What is a Venn diagram?
A Venn diagram uses overlapping circles or other shapes to illustrate the logical relationships between two or more sets of items. Often, they serve to graphically organize things, highlighting how the items are similar and different.
Venn diagrams, also called Set diagrams or Logic diagrams, are widely used in mathematics, statistics, logic, teaching, linguistics, computer science and business. Many people first encounter them in school as they study math or logic, since Venn diagrams became part of “new math” curricula in the 1960s. These may be simple diagrams involving two or three sets of a few elements, or they may become quite sophisticated, including 3D presentations, as they progress to six or seven sets and beyond. They are used to think through and depict how items relate to each within a particular “universe” or segment. Venn diagrams allow users to visualize data in clear, powerful ways, and therefore are commonly used in presentations and reports. They are closely related to Euler diagrams, which differ by omitting sets if no items exist in them. Venn diagrams show relationships even if a set is empty.
Learn to use Lucidchart in 3 minutes
 Create your first Venn diagram, whether you import it, use a blank Venn diagram template, or start with just a canvas.
 Add shapes, connecting lines, and text to your document to fill out your Venn diagram.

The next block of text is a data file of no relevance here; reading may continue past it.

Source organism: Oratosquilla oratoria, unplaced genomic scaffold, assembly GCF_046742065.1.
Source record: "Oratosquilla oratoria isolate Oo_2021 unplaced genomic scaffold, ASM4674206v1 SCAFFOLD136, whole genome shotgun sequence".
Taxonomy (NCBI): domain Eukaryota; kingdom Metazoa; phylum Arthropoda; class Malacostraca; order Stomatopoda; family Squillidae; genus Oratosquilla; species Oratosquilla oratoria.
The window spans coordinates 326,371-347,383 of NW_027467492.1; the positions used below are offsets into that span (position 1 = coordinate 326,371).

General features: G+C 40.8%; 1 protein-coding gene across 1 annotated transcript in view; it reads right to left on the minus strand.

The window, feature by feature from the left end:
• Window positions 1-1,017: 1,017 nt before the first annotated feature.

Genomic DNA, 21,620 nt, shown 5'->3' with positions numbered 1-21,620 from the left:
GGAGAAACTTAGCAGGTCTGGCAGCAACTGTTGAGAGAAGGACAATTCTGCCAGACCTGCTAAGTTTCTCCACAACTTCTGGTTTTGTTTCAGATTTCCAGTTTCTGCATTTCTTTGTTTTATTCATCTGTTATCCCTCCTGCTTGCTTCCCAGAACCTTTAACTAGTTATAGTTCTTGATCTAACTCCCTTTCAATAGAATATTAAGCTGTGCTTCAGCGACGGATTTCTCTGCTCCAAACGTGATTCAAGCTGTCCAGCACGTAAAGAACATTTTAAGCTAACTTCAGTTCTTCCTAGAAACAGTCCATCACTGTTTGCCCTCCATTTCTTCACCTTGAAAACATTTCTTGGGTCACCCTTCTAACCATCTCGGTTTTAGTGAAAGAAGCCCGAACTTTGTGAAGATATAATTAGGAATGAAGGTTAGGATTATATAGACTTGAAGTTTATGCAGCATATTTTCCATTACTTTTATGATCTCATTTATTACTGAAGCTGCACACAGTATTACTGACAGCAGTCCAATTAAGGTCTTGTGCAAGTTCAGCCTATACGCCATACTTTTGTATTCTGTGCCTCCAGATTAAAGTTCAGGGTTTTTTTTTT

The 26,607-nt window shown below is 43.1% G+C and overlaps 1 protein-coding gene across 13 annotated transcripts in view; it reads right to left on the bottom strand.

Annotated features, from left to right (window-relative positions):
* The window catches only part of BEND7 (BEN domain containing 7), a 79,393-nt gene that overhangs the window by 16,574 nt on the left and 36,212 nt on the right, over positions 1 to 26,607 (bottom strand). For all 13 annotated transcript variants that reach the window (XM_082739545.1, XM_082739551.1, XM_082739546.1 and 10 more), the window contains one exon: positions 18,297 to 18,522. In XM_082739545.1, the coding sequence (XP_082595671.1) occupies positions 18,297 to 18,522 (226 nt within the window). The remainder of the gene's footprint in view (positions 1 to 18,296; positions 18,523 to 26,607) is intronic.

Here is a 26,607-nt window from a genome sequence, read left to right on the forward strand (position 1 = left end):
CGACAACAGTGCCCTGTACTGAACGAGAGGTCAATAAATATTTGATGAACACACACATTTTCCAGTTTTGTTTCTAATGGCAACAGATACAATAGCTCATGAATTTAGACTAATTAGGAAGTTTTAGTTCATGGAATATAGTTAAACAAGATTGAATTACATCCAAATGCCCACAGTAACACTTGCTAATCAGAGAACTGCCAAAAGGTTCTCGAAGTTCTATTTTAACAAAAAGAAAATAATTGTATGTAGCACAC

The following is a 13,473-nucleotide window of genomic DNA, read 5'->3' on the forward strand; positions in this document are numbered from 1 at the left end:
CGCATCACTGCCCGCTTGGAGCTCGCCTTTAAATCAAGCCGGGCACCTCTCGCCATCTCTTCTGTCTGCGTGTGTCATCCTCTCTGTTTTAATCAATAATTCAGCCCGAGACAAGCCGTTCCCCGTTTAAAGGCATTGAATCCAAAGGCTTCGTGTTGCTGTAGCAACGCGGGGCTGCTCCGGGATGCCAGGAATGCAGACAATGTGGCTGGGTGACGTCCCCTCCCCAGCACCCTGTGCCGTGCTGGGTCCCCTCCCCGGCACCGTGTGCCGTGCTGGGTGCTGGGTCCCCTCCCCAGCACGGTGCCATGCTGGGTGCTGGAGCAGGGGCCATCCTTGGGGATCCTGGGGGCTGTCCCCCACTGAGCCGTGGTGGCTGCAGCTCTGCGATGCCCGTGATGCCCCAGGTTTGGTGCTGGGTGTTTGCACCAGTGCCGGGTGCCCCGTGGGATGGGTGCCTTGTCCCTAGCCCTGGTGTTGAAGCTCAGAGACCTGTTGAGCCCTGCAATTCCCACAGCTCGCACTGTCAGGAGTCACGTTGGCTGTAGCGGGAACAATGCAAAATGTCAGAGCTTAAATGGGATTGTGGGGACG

Change the formatting and the styling to make your Venn diagram look just right.
 When you need to locate a piece of data, use Feature Find.
 Share your Venn diagram with your team and get to work on it with them.
Venn diagram history
Venn diagrams are named after British logician John Venn. He wrote about them in an 1880 paper entitled “On the Diagrammatic and Mechanical Representation of Propositions and Reasonings” in the Philosophical Magazine and Journal of Science.
But the roots of this type of diagram go back much further, at least 600 years. In the 1200s, philosopher and logician Ramon Llull (sometimes spelled Lull) of Majorca used a similar type of diagram, wrote author M.E. Baron in a 1969 article tracing their history. She also credited German mathematician and philosopher Gottfried Wilhelm von Leibnitz with drawing similar diagrams in the late 1600s.
In the 1700s, Swiss mathematician Leonard Euler (pronounced Oyler) invented what came to be known as the Euler Diagram, the most direct forerunner of the Venn Diagram. In fact, John Venn referred to his own diagrams as Eulerian Circles, not Venn Diagrams. The term Venn Diagrams was first published by American philosopher Clarence Irving (C.I.) Lewis in his 1918 book, A Survey of Symbolic Logic.